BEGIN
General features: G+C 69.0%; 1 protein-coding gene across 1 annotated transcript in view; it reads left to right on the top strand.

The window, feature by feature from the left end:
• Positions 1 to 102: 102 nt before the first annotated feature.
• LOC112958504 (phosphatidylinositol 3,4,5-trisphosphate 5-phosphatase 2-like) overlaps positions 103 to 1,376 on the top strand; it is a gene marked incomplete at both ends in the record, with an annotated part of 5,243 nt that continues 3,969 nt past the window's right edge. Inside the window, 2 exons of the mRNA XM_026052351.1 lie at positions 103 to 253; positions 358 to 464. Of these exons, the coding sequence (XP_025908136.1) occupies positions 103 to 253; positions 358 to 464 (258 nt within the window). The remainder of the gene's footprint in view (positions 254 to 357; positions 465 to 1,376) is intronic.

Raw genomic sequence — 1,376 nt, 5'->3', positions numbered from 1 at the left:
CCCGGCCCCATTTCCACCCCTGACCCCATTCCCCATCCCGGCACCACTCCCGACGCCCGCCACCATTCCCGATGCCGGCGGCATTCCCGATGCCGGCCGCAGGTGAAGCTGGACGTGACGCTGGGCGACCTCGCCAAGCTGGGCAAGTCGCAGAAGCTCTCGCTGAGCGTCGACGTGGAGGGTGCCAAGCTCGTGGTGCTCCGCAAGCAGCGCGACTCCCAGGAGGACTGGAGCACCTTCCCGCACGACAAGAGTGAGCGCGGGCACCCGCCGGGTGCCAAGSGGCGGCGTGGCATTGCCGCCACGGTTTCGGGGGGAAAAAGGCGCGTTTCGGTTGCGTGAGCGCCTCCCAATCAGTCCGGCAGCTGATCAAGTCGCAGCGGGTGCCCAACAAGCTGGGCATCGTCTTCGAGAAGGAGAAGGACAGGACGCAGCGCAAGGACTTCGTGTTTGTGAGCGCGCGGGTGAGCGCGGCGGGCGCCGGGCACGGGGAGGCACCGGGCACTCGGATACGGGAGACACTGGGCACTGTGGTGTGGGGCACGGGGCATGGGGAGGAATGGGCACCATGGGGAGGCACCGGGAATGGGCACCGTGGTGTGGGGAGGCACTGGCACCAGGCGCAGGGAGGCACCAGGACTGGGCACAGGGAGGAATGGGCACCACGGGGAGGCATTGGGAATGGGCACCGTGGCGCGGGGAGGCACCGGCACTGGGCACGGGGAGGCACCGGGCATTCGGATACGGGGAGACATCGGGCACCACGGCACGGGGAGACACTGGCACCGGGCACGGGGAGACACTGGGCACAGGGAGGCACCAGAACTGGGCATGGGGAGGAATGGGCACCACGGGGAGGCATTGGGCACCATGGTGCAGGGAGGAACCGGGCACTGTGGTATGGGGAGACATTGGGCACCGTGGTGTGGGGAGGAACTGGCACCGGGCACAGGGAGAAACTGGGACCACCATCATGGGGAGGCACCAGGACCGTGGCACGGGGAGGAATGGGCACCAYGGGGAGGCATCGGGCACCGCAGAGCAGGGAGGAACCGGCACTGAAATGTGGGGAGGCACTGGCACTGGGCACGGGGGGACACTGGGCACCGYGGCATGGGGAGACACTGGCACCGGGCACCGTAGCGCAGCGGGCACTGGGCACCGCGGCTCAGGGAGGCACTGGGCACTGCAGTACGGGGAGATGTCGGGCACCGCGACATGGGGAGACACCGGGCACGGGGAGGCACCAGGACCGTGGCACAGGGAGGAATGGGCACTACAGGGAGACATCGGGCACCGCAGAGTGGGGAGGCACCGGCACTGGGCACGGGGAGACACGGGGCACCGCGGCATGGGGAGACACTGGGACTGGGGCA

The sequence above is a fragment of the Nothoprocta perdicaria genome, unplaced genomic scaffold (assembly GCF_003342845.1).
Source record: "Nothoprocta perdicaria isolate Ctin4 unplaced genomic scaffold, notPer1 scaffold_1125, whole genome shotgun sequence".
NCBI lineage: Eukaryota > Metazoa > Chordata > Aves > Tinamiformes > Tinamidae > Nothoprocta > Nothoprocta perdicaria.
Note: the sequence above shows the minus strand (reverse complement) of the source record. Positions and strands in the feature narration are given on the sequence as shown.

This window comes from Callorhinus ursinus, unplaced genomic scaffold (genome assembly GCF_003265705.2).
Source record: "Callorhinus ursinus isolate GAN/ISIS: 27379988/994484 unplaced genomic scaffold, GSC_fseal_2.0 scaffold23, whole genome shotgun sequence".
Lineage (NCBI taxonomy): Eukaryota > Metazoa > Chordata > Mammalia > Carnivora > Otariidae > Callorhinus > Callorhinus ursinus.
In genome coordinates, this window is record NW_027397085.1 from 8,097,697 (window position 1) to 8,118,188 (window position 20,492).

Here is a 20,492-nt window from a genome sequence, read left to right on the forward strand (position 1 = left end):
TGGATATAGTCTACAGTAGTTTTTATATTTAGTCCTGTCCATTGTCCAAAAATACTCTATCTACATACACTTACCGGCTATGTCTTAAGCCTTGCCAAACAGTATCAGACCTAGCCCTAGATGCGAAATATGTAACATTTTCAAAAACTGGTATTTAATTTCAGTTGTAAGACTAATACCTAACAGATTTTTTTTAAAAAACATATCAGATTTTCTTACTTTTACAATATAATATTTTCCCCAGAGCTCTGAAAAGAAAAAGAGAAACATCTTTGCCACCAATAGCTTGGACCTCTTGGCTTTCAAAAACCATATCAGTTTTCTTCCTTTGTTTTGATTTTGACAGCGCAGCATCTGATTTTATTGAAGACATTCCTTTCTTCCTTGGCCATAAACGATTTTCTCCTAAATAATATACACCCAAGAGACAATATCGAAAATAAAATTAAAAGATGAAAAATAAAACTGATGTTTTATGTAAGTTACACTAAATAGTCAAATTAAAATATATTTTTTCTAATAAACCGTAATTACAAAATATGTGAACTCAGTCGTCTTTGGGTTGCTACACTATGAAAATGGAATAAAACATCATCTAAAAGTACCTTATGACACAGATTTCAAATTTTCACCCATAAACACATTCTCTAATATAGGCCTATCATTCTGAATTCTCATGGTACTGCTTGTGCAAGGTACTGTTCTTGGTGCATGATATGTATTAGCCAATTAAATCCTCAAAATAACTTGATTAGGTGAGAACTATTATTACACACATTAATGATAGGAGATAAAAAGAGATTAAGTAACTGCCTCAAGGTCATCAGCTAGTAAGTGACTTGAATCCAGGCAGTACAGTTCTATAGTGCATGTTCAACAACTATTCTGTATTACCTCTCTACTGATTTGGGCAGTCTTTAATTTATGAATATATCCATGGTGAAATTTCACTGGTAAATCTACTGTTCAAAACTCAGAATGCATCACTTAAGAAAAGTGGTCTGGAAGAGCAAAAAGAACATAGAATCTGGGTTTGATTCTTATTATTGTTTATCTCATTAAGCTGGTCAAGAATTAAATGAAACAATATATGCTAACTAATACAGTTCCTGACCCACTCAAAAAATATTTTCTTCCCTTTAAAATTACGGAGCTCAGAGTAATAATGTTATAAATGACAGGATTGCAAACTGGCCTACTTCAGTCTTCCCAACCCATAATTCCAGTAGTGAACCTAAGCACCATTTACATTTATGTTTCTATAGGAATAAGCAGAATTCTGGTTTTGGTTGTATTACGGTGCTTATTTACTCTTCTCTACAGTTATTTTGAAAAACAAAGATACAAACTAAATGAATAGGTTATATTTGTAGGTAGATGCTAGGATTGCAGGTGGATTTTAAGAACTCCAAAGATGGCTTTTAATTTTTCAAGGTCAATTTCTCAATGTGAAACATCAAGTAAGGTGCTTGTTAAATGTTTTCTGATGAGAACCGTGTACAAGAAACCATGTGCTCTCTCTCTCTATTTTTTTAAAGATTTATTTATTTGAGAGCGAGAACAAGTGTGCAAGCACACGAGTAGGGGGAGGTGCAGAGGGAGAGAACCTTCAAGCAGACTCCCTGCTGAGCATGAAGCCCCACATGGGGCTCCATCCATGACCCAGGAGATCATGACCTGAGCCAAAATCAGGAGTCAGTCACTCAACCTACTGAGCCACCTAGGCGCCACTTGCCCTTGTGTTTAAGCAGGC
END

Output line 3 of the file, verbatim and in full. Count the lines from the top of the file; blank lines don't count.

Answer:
• Positions 1 to 102: 102 nt before the first annotated feature.